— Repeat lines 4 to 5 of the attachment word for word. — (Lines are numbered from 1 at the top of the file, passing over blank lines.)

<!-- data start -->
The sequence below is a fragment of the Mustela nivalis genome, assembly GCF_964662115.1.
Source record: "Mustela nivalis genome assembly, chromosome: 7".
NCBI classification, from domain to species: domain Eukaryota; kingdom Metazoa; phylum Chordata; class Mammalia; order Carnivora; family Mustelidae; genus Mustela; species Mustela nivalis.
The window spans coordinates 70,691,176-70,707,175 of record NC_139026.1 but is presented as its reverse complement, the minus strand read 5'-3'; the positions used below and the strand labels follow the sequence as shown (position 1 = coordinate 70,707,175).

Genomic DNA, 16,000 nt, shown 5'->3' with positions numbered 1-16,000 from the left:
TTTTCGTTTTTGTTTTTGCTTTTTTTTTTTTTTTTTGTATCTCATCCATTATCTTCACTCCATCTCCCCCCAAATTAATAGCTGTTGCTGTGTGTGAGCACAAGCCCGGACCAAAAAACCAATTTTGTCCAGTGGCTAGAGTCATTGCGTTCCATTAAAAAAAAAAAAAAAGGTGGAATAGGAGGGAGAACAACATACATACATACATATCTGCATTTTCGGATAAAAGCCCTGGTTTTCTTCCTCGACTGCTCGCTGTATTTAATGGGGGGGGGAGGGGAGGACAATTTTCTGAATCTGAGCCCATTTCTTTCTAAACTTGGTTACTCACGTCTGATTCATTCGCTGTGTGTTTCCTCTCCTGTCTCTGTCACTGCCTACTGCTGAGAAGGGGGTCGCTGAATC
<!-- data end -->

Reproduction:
The window spans coordinates 70,691,176-70,707,175 of record NC_139026.1 but is presented as its reverse complement, the minus strand read 5'-3'; the positions used below and the strand labels follow the sequence as shown (position 1 = coordinate 70,707,175).

Genomic DNA, 16,000 nt, shown 5'->3' with positions numbered 1-16,000 from the left: